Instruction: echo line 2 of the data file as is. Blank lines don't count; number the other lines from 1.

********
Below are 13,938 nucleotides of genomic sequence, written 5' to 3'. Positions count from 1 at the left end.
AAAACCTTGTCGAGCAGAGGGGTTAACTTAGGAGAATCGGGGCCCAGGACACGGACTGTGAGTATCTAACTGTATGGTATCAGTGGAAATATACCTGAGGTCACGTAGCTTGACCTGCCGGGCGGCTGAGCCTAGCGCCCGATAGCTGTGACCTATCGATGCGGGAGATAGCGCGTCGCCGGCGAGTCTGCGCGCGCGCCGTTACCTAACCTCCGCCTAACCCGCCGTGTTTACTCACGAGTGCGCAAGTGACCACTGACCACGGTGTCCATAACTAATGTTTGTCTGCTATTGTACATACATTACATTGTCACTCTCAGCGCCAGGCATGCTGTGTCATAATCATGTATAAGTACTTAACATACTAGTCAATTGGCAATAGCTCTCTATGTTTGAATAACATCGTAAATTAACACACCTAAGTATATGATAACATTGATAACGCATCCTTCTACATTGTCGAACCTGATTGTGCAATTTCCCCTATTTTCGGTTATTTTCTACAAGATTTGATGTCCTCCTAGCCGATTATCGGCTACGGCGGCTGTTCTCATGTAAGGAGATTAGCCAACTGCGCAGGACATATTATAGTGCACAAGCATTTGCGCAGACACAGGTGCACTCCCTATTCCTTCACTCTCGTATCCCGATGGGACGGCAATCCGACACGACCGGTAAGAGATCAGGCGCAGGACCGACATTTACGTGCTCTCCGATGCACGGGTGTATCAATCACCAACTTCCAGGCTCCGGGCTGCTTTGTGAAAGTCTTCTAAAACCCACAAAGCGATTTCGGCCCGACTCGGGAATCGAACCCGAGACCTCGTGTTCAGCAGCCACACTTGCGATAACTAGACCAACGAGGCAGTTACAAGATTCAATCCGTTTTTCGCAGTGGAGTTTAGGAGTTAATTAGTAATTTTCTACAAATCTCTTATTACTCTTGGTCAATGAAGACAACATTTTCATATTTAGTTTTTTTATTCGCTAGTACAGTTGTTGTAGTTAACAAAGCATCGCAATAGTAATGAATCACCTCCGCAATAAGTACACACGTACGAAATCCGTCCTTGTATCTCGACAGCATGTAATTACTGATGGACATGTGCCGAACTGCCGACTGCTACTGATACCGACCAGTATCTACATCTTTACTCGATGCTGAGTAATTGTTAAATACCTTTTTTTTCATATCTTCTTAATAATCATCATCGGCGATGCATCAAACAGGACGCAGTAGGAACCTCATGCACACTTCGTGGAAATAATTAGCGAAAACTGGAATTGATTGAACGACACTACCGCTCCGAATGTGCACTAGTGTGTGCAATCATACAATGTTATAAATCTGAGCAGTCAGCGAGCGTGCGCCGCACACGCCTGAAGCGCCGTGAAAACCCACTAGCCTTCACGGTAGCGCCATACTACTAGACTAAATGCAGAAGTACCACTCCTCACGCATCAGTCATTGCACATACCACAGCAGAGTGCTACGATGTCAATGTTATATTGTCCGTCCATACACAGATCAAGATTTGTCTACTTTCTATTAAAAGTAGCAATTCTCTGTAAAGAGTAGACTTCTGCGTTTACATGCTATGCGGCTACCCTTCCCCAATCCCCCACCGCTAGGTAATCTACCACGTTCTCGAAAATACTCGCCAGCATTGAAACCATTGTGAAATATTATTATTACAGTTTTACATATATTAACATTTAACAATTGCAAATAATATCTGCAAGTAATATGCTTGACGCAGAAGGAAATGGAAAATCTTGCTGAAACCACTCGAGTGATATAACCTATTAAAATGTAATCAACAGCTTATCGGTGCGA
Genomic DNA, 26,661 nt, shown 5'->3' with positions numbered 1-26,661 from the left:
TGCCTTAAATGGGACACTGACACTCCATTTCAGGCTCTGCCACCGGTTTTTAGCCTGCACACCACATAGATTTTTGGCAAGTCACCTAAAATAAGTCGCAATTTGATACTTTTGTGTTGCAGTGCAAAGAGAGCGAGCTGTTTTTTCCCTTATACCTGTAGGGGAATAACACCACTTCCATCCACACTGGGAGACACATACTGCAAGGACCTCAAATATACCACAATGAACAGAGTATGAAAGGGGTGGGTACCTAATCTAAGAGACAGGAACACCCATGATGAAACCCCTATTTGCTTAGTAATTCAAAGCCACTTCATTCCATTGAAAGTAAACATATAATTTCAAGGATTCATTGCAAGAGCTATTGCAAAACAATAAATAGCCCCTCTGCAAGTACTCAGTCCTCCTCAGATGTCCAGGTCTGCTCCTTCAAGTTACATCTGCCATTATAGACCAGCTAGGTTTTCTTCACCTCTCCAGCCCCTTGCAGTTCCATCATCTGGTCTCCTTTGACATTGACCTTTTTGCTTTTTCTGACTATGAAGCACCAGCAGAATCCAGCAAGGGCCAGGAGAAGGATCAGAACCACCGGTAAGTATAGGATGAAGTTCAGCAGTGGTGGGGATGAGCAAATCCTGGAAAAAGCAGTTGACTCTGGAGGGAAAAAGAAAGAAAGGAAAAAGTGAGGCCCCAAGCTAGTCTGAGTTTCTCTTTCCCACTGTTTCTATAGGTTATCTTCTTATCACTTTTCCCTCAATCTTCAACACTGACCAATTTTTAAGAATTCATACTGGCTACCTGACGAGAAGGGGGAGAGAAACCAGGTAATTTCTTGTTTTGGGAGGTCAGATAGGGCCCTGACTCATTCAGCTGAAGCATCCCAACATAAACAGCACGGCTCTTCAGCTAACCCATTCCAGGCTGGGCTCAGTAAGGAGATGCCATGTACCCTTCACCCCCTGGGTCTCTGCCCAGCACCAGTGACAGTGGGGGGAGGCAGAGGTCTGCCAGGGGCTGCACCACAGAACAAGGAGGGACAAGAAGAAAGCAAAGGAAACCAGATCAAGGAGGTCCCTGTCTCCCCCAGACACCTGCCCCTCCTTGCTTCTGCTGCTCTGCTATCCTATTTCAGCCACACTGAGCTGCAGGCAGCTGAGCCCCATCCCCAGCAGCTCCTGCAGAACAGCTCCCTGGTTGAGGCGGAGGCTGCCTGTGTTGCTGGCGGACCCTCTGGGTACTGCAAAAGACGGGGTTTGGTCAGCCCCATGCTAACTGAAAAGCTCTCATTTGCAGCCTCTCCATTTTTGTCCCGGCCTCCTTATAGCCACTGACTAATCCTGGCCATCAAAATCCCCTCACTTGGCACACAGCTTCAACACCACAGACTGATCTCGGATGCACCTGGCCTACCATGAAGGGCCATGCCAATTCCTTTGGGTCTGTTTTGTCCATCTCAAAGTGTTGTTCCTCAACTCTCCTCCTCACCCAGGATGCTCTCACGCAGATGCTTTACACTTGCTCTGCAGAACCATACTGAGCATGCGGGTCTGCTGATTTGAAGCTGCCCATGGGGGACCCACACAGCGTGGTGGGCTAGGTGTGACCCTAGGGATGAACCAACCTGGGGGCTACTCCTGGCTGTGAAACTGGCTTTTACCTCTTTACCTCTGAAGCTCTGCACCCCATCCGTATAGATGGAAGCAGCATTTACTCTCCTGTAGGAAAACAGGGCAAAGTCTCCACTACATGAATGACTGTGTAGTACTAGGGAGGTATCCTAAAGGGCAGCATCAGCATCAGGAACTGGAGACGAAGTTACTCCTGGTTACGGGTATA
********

AAAACCTTGTCGAGCAGAGGGGTTAACTTAGGAGAATCGGGGCCCAGGACACGGACTGTGAGTATCTAACTGTATGGTATCAGTGGAAATATACCTGAGGTCACGTAGCTTGACCTGCCGGGCGGCTGAGCCTAGCGCCCGATAGCTGTGACCTATCGATGCGGGAGATAGCGCGTCGCCGGCGAGTCTGCGCGCGCGCCGTTACCTAACCTCCGCCTAACCCGCCGTGTTTACTCACGAGTGCGCAAGTGACCACTGACCACGGTGTCCATAACTAATGTTTGTCTGCTATTGTACATACATTACATTGTCACTCTCAGCGCCAGGCATGCTGTGTCATAATCATGTATAAGTACTTAACATACTAGTCAATTGGCAATAGCTCTCTATGTTTGAATAACATCGTAAATTAACACACCTAAGTATATGATAACATTGATAACGCATCCTTCTACATTGTCGAACCTGATTGTGCAATTTCCCCTATTTTCGGTTATTTTCTACAAGATTTGATGTCCTCCTAGCCGATTATCGGCTACGGCGGCTGTTCTCATGTAAGGAGATTAGCCAACTGCGCAGGACATATTATAGTGCACAAGCATTTGCGCAGACACAGGTGCACTCCCTATTCCTTCACTCTCGTATCCCGATGGGACGGCAATCCGACACGACCGGTAAGAGATCAGGCGCAGGACCGACATTTACGTGCTCTCCGATGCACGGGTGTATCAATCACCAACTTCCAGGCTCCGGGCTGCTTTGTGAAAGTCTTCTAAAACCCACAAAGCGATTTCGGCCCGACTCGGGAATCGAACCCGAGACCTCGTGTTCAGCAGCCACACTTGCGATAACTAGACCAACGAGGCAGTTACAAGATTCAATCCGTTTTTCGCAGTGGAGTTTAGGAGTTAATTAGTAATTTTCTACAAATCTCTTATTACTCTTGGTCAATGAAGACAACATTTTCATATTTAGTTTTTTTATTCGCTAGTACAGTTGTTGTAGTTAACAAAGCATCGCAATAGTAATGAATCACCTCCGCAATAAGTACACACGTACGAAATCCGTCCTTGTATCTCGACAGCATGTAATTACTGATGGACATGTGCCGAACTGCCGACTGCTACTGATACCGACCAGTATCTACATCTTTACTCGATGCTGAGTAATTGTTAAATACCTTTTTTTTCATATCTTCTTAATAATCATCATCGGCGATGCATCAAACAGGACGCAGTAGGAACCTCATGCACACTTCGTGGAAATAATTAGCGAAAACTGGAATTGATTGAACGACACTACCGCTCCGAATGTGCACTAGTGTGTGCAATCATACAATGTTATAAATCTGAGCAGTCAGCGAGCGTGCGCCGCACACGCCTGAAGCGCCGTGAAAACCCACTAGCCTTCACGGTAGCGCCATACTACTAGACTAAATGCAGAAGTACCACTCCTCACGCATCAGTCATTGCACATACCACAGCAGAGTGCTACGATGTCAATGTTATATTGTCCGTCCATACACAGATCAAGATTTGTCTACTTTCTATTAAAAGTAGCAATTCTCTGTAAAGAGTAGACTTCTGCGTTTACATGCTATGCGGCTACCCTTCCCCAATCCCCCACCGCTAGGTAATCTACCACGTTCTCGAAAATACTCGCCAGCATTGAAACCATTGTGAAATATTATTATTACAGTTTTACATATATTAACATTTAACAATTGCAAATAATATCTGCAAGTAATATGCTTGACGCAGAAGGAAATGGAAAATCTTGCTGAAACCACTCGAGTGATATAACCTATTAAAATGTAATCAACAGCTTATCGGTGCGA